There is no doubt about it: I am utterly excited to embark on another trip to Black Rock City on Sunday. This will be my second year going to Burning Man, an event that occurs in a city that only exists for a month every year. When asked, “What is Burning Man?” by my peers at work, I often must clarify that I am not, in fact, going to Birmingham, Alabama. Maybe next year? I hear they have great BBQ.
For those of you who have never heard of Burning Man let me share that it is NOT a music festival. There are no corporate sponsorships or headlining acts. Sure, there are famous DJs and bands that perform there, but you only hear about it through word of mouth and happenstance. Burning Man began as a community event in 1986, based on these 10 principles designed to represent the ethos of the community of what is now 70,000 people coming together the week leading up to Labor Day:
Anyone may be a part of Burning Man. We welcome and respect the stranger. No prerequisites exist for participation in our community. (yes, even you!)
Gifting (aka no vendors on the Playa, bring minimal cash, be self-reliant, I gift SPF lip balm)
Burning Man is devoted to acts of gift giving. The value of a gift is unconditional. Gifting does not contemplate a return or an exchange for something of equal value.
In order to preserve the spirit of gifting, our community seeks to create social environments that are unmediated by commercial sponsorships, transactions, or advertising. We stand ready to protect our culture from such exploitation. We resist the substitution of consumption for participatory experience.
Radical Self-reliance (aka bring your own water, at least 1.5 gallons per day!)
Burning Man encourages the individual to discover, exercise and rely on his or her inner resources. (It’s the desert, you’ll get thirsty!)
Radical Self-expression (aka don’t judge my dancing!)
Radical self-expression arises from the unique gifts of the individual. No one other than the individual or a collaborating group can determine its content. It is offered as a gift to others. In this spirit, the giver should respect the rights and liberties of the recipient.
Communal Effort (volunteer, create, share, volunteer again)
Our community values creative cooperation and collaboration. We strive to produce, promote and protect social networks, public spaces, works of art, and methods of communication that support such interaction.
Civic Responsibility (be kind, rewind)
We value civil society. Community members who organize events should assume responsibility for public welfare and endeavor to communicate civic responsibilities to participants. They must also assume responsibility for conducting events in accordance with local, state and federal laws.
Leaving No Trace (Burning Man’s annual existence literally relies on this as it is hosted on tribal lands)
Our community respects the environment. We are committed to leaving no physical trace of our activities wherever we gather. We clean up after ourselves and endeavor, whenever possible, to leave such places in a better state than when we found them.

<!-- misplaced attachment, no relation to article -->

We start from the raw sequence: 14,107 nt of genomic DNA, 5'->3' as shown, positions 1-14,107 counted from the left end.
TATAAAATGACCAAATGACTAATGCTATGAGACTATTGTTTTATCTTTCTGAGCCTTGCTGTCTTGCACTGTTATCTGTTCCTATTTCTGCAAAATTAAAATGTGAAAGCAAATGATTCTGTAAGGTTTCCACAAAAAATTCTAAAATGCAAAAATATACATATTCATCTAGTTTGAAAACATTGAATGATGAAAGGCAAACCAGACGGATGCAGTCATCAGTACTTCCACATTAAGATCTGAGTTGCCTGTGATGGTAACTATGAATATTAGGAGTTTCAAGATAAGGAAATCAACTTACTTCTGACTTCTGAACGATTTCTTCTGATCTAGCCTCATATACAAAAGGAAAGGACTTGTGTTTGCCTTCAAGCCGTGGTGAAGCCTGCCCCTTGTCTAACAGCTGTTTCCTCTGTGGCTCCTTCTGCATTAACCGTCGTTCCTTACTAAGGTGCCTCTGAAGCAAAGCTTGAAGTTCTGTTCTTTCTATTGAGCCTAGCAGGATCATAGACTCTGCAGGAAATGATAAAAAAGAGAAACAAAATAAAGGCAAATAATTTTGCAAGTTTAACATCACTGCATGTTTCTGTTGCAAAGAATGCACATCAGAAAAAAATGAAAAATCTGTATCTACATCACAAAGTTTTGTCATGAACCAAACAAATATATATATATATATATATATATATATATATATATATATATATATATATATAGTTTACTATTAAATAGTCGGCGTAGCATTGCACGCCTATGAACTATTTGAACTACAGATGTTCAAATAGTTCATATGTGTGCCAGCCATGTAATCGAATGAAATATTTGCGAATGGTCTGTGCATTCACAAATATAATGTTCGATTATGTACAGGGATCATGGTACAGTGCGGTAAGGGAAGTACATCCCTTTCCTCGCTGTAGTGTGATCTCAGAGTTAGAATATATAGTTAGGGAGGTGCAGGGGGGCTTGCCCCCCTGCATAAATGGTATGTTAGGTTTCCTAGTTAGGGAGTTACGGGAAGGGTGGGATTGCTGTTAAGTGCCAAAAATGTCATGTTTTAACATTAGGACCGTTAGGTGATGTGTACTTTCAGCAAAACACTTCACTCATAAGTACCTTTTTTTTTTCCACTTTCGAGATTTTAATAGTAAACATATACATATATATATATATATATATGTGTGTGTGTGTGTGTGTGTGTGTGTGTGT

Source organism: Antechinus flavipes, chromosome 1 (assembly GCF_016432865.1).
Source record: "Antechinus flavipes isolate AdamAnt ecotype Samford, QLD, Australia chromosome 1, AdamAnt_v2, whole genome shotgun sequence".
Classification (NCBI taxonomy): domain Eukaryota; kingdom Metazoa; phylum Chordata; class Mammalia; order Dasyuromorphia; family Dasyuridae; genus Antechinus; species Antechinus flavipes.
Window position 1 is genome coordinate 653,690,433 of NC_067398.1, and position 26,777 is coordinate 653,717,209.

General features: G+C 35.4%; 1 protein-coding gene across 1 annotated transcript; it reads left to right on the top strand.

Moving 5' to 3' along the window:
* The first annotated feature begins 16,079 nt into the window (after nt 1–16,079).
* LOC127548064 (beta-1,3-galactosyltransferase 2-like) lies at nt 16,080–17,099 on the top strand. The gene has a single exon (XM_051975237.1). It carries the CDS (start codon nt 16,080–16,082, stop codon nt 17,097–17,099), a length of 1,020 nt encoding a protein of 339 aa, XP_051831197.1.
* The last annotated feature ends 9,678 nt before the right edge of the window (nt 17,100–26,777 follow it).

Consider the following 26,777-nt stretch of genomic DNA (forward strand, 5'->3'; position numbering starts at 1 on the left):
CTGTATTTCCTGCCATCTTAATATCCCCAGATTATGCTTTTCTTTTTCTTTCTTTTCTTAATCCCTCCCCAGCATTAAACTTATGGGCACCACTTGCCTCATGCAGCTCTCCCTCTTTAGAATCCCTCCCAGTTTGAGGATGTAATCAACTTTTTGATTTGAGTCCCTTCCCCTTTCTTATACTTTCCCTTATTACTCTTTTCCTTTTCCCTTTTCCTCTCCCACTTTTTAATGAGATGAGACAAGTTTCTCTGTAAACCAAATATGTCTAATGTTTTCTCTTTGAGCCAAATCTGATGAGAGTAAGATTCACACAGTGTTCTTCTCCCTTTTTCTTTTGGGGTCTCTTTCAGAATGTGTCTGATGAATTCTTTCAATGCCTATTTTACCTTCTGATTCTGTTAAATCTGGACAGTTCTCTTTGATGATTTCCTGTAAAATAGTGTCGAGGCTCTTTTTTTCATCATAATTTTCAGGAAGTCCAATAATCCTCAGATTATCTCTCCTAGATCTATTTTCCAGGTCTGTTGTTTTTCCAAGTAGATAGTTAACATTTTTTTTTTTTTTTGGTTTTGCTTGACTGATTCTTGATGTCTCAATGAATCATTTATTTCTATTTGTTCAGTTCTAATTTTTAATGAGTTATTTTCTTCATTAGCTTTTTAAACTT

Our community is committed to a radically participatory ethic. We believe that transformative change, whether in the individual or in society, can occur only through the medium of deeply personal participation. We achieve being through doing. Everyone is invited to work. Everyone is invited to play. We make the world real through actions that open the heart.
Immediacy (put your phone away and live in the moment!)
Immediate experience is, in many ways, the most important touchstone of value in our culture. We seek to overcome barriers that stand between us and a recognition of our inner selves, the reality of those around us, participation in society, and contact with a natural world exceeding human powers. No idea can substitute for this experience.
*bold italics are my own additions
It takes a lot of work and preparation to abandon one’s creature comforts and accesses for a week. The heroes go even longer to help prepare the Playa. But, even though I am only going for a week, it still takes planning. I will probably only truly shower once or twice and will use PortaPotties seven days straight. I will bicycle in “Deep Playa” at sunrise for a camp photo shoot. I will have deep conversations and share magical moments with people I will only meet once. I will share my random food packings with someone that happens to be hungry. I will attempt acroyoga and have free ramen and bacon that is gifted off the back of an art car, also known as a mutant vehicle. I will hear fellow “burners” share their passions about all subjects. I will climb 30′ high art structures and will cry publicly and openly at the Temple for those I have lost in the past, whether to death or just simply time. I will probably even witness a naked bicycle “pub” crawl. And at the end of the week I will watch as the “Man,” a structure redesigned and built by volunteers annually, burns to the ground on Saturday night.
You see, Burning Man is a lot like the best parts of everyday life: people giving to each other and creating art and offering their talents and knowledge. It is the epitome of sharing. Based on last year, I anticipate a difficult “re-entry” into the normal life of living in New York City-the apathy, the waste, the lack of “community above all” mentality.
But still I look forward to my return…
I’ll get on a red-eye back home, covered in a thin but persistent layer of fine dust, running into the strong and loving arms of my amazing husband and warm cuddle of our dog. And that will be a most excellent day too.